Ah, but all those CAT operators should beware because things change quickly and CAT tools are quickly becoming retro. The prediction is that in the not too far distant future, they will be replaced by SaaS (software as a service), translation “in the cloud” and, yes, machine translation. Well, if we thought that CAT tools had a deleterious effect on human translation, the effect of machine translation will be infinitely worse because the decline in compensation will be even more pronounced as translators become post-editors of machine translation. Language Service Providers (also known as translation agencies) that are pushing post-edited machine translation (PEMT) as a viable alternative to human translation are telling their prospective clients that they can save more than 50% of the cost of human translation. Post-editors will be trained to work in two modes: light (cleaning up grammar and spelling in the target language) or heavy (adding some elements of style where some knowledge of the source language will be required). Translators will be asked to work on jobs with machine translation, multiple translation memories, and even “new” words. With so many translators’ associations discouraging or forbidding any discussion of rates and economic matters, translators have nowhere to turn except perhaps to the internet.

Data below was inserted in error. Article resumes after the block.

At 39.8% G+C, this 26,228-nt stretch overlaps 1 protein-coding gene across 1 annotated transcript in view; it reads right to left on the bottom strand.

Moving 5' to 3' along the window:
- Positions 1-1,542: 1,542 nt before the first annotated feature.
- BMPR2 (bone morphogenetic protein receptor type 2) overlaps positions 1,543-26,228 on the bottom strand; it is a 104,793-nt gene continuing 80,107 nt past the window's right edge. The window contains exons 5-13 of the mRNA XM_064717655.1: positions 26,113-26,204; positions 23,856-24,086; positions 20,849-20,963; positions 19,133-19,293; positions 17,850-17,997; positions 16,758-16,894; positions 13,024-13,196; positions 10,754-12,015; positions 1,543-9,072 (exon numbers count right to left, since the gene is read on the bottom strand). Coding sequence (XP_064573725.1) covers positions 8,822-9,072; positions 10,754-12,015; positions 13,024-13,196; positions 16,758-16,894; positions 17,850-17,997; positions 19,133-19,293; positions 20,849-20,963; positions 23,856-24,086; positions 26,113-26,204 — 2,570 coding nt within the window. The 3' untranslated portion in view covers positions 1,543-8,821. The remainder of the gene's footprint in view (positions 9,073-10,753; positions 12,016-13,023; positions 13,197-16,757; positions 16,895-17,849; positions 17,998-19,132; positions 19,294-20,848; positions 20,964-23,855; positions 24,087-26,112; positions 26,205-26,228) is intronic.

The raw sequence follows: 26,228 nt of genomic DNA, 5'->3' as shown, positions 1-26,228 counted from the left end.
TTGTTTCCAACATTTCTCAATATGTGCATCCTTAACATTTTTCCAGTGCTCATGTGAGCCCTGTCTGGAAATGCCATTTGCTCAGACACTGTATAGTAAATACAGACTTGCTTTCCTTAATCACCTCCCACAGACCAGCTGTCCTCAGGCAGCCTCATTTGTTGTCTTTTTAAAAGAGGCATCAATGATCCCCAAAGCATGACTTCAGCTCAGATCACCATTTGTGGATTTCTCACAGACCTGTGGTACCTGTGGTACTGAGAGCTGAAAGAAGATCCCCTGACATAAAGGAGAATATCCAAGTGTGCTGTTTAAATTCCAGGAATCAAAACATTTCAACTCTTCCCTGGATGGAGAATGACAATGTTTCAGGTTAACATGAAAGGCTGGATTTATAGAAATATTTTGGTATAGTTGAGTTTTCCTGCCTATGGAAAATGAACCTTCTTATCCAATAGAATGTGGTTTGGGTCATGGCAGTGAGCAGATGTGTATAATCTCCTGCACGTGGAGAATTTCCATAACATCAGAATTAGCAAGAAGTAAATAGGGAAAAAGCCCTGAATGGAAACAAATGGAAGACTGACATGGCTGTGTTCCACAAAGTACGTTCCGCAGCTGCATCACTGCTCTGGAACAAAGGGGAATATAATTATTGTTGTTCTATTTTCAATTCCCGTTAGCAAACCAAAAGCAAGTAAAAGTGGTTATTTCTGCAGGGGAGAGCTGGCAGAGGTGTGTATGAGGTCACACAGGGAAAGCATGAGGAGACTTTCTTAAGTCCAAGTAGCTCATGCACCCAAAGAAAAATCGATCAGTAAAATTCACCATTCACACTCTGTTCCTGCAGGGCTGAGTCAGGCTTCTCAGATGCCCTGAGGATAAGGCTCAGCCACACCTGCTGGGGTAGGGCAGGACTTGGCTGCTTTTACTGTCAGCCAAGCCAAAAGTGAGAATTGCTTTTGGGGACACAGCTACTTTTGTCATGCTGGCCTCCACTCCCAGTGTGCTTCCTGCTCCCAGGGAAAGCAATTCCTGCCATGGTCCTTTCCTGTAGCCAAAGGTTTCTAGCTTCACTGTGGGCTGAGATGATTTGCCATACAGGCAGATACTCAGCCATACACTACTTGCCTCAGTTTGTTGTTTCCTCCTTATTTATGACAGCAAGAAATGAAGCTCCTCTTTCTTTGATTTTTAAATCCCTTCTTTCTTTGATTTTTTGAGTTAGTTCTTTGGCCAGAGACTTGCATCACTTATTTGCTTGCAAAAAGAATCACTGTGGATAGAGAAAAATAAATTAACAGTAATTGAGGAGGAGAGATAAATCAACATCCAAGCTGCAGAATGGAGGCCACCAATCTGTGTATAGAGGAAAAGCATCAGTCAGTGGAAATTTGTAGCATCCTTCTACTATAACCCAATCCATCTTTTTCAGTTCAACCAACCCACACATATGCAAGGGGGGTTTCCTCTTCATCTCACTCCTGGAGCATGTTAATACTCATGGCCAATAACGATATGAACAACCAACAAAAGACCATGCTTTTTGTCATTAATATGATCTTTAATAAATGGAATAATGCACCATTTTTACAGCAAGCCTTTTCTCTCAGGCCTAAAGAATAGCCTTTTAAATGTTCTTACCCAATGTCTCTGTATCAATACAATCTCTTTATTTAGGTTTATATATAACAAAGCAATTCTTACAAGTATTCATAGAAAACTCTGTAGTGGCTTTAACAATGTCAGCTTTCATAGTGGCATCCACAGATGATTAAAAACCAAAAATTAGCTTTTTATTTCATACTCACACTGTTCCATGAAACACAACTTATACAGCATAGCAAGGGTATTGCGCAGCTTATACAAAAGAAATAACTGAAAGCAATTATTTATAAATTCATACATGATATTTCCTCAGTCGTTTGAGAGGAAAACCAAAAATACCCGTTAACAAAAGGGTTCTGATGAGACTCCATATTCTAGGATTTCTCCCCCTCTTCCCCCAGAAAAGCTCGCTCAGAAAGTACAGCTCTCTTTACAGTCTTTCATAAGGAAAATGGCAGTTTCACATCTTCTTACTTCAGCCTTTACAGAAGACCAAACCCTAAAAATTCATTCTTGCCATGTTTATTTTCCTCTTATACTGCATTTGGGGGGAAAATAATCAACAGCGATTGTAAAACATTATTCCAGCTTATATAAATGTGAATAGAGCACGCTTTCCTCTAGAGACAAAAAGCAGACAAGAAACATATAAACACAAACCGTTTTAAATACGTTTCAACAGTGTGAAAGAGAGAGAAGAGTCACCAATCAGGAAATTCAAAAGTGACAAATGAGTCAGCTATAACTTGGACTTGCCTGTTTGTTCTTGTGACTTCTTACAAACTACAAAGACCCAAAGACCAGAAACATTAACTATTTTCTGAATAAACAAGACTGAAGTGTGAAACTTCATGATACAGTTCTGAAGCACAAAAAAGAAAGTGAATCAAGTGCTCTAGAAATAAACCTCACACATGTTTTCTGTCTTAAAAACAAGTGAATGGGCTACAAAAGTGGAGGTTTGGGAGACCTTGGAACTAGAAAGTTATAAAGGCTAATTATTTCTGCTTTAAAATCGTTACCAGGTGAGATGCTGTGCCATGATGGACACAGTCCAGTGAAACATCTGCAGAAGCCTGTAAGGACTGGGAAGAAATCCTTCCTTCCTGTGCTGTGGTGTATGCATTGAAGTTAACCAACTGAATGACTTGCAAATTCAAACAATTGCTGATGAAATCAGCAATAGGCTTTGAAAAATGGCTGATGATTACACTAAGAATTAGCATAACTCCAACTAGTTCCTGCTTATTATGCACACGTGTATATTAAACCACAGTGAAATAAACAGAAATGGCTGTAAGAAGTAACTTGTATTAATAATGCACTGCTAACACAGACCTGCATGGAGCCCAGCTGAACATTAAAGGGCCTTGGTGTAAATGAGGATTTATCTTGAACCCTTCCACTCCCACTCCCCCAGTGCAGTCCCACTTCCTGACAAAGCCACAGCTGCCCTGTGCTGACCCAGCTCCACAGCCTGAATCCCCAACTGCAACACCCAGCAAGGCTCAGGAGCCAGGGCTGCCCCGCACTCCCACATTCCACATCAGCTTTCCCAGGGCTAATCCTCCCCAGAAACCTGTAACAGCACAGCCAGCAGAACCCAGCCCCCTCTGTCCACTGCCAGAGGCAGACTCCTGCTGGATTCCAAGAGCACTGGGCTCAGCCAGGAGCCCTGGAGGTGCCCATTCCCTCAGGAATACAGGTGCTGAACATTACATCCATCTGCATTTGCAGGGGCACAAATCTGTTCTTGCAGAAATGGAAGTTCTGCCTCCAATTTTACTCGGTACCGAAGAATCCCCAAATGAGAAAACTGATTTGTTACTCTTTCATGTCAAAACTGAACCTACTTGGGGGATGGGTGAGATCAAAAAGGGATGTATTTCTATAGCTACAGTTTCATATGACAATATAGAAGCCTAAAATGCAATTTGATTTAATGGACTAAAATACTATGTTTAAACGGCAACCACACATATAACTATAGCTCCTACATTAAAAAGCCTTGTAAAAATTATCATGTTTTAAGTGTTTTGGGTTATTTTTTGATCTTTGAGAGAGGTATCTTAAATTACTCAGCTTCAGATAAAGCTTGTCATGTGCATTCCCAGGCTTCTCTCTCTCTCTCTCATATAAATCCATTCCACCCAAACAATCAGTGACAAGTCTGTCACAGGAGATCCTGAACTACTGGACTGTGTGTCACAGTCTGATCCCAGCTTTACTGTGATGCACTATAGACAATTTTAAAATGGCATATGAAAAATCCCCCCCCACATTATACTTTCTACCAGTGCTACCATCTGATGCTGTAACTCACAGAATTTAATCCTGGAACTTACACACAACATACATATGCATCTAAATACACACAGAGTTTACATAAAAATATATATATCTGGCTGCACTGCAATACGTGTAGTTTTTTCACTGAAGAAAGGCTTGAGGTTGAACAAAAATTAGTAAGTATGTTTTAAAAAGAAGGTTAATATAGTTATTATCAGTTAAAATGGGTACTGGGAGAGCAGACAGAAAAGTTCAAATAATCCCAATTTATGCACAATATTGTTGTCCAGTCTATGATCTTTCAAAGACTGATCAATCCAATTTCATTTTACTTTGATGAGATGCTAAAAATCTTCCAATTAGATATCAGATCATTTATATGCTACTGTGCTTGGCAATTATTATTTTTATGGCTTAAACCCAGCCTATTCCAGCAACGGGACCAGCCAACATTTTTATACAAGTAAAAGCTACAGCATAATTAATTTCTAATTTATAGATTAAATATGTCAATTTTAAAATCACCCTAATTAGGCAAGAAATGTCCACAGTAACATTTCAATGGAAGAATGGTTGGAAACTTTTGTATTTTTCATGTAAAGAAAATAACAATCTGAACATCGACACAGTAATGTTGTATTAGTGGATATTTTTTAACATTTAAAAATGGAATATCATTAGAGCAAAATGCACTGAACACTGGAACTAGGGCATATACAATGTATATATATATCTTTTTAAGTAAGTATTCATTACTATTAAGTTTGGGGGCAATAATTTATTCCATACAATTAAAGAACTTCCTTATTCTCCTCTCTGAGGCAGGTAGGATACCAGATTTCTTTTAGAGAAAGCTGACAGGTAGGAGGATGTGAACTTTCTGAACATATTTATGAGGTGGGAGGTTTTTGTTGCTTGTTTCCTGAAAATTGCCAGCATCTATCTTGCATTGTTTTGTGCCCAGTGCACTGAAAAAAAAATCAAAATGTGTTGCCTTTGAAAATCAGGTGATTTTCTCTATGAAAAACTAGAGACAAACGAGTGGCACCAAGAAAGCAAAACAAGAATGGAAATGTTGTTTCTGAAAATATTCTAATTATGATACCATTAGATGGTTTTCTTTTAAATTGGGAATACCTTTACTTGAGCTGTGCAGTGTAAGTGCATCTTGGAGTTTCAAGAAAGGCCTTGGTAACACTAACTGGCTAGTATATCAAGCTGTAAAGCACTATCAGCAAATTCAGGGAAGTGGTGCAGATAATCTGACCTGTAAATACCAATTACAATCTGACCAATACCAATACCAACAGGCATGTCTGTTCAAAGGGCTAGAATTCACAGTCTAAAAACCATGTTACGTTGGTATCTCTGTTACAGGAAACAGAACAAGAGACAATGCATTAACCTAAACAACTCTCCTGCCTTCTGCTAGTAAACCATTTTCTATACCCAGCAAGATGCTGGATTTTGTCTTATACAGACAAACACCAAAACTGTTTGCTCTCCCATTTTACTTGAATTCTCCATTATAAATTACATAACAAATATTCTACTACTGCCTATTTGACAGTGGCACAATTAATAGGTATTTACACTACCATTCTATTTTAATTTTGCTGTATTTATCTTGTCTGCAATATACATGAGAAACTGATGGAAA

Since CAT has become the signifier for computer-assisted translation, perhaps HAT (human-assisted translation) would be a good descriptor for pre- and post-editing. With all due apologies to Dr. Seuss, I wonder what the CAT in the HAT would think about that. And, even more importantly, what do human translators think about these trends? After all, “real” translators know that human language is idiomatic, idiosyncratic, and constantly evolving. They know that it is wishful thinking on the part of MT enthusiasts who say that “we are not there yet, but we are getting closer”. Yet, many are taken in by this talk. After all, language is the thing that separates us from the beasts of the field. While those beasts may communicate on a primitive level, there is no evidence that they attempt to persuade, dissuade or otherwise manipulate their fellow creatures in any way. That is a particularly human characteristic and there are lots of human beings who are making lots of money “persuading”.
We should all be very angry about the present state of affairs. We should be angry that some of our colleagues think so little of their skills that they are willing to work for peanuts (cf. www.NoPeanuts.com). We should be angry when clients attempt to set the rates THEY will pay. We should be questioning the practices involving translation memories and who owns them, and a whole host of other things. Ideally, this discussion should be opened up and led by our translators’ organizations but, if what I observed at the ATA gathering in Denver is any indication, it is not going to happen. So, it is up to the “real” translators, the ones who are in danger of becoming extinct, to make their voices heard, to use their language skills to persuade others to take a long, hard look at what is happening in our profession and then make their voices heard.